Personally, I found Day's story the most compelling, and Walker's the least, but such is Elie's talent that I never felt impatient to leave one life to get back to another.
It would be a mistake to think of this book solely as a portrait of faith; it's also a portrait of writers working out their visions of the world on the page. These folks were highly dedicated to their craft as writers, and they are as inspiring for their aesthetic commitment as much as for their spiritual conviction. On a more general level, I think anyone interested in stories of how beliefs and values -- whether religious, social, political or aesthetic -- develop over a lifetime would find this a rewarding read.
My only complaint is that Elie tends to push the "pligrimage" theme too much, constantly reminding us of what quickly becomes fairly obvious throughout the book. Perhaps he thought it was necessary to hold together so much material from four different lives, but it all pretty much speaks for itself.(less)
(oops, sorry, just discovered that AS has not made this review available online yet. buy the journal itself; it's worth it, as it also has great essay "Reading in a Digital Age." actually, this essay is available on AS's website)
Read this book. Next read Whitman's poem "Come Up from the Fields Father." Then you will understand the price one pays to transform grief and compassio...moreRead this book. Next read Whitman's poem "Come Up from the Fields Father." Then you will understand the price one pays to transform grief and compassion into great art.(less)
Fiercely candid but even-handed portrait of Picasso, but the real hero of this book is Gilot herself. Despite all of his manipulations, Gilot provides...moreFiercely candid but even-handed portrait of Picasso, but the real hero of this book is Gilot herself. Despite all of his manipulations, Gilot provides a detailed insider's view of a great artist at work. And perhaps even more moving is the story of a young woman commiitted to her own art, even in the presence of a such a giant figure i 20th c. art (and a giant ass in his personal life).(less)
Very nice mix of narrative, cultural commentary and critical analysis. If you have any interest in pre-war arts scene in Paris or avant-garde in gener...moreVery nice mix of narrative, cultural commentary and critical analysis. If you have any interest in pre-war arts scene in Paris or avant-garde in general, I strongly recommend this one. A rigorous but accessible book. Shattuck writes very well. (see also Shattuck's Forbidden Knowledge)(less)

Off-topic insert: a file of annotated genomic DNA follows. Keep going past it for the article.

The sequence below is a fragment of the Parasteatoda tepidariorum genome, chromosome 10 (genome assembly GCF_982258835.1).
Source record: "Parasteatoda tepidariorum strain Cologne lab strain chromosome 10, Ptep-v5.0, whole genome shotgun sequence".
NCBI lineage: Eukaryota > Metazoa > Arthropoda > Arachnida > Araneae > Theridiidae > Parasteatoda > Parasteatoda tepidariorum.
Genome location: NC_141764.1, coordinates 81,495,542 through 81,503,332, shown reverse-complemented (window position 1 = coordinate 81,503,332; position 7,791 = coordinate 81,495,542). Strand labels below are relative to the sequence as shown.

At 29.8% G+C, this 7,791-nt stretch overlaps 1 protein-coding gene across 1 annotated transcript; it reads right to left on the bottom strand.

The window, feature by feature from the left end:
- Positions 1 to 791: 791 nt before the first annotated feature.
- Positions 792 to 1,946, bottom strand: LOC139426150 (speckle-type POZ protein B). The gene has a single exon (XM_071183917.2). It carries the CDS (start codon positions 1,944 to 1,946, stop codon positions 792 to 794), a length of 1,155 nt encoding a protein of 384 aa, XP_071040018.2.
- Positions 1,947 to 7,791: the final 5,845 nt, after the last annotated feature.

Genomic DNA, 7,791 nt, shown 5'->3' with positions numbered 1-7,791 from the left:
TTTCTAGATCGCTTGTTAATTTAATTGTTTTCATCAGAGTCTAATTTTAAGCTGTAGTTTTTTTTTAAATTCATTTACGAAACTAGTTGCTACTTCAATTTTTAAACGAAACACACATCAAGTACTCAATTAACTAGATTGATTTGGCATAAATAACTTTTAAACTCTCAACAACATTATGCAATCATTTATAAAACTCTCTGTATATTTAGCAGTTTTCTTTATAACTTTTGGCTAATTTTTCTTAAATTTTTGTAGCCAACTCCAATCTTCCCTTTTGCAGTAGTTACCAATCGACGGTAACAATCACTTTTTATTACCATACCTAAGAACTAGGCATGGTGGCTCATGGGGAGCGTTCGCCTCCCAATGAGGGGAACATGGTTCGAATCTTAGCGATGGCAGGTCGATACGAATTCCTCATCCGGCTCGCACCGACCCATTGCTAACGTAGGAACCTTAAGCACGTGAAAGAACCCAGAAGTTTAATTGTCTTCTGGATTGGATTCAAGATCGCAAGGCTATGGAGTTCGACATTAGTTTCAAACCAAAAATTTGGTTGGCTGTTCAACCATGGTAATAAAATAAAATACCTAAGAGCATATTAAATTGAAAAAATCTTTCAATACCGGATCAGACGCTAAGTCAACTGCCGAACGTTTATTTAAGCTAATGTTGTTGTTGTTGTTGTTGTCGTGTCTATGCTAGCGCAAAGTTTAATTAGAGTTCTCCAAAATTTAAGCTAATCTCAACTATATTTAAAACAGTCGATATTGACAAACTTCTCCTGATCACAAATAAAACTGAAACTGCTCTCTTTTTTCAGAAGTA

Casement was a complex, even contradictory man -- Irish Protestant who supported Irish rebellion but who also worked for Britain as diplomat, a positi...moreCasement was a complex, even contradictory man -- Irish Protestant who supported Irish rebellion but who also worked for Britain as diplomat, a position he used to expose the atrocities against Congolese by King Leopold, and against Putomayo Indians by rubber companies. He was convicted of treason against Britain for conspiring with Irish nationalists to smuggle weapons, and hanged in 1916, reviled as much as he had been revered earlier in his career. Like his countryman, Oscar Wilde, his legal fate was influenced by his homosexuality, as much as any specific crime. Casement appears to have had the same infinite resource of energy and committment that drove another larger than life figure, Sir Richard Burton, the Victorian explorer. They don't make 'em like this anymore, folks, and Inglis does Casement full justice, the heroic and illicit sides of his persona.(less)
A kind of writing workshop report on the great historians. In series of essays, Clive explains what makes famous historians like Gibbon Maccauley not...moreA kind of writing workshop report on the great historians. In series of essays, Clive explains what makes famous historians like Gibbon Maccauley not only great scholars but great writers. Along the way, you learn much interesting info about the lives of these writers and the periods they wrote about. This is a book for people who love great writing, regardless of subject or genre. While I'd long had a vague wish to read at least some of Decline and Fall of Roman Empire, it wasn't until I read Clive's description of Gibbon's style and approach to history that I got excited enough to actually pick up once of those massive volumes. I doubt I'll ever finish the whole work, but with Clive as an expert guide, even just reading a section here and there became a real treat. I may not know enough to explain fully why the Roman Empire fell, but I can say with some confidence why Gibbon's massive work is still a joy to read for contemporary audience.(less)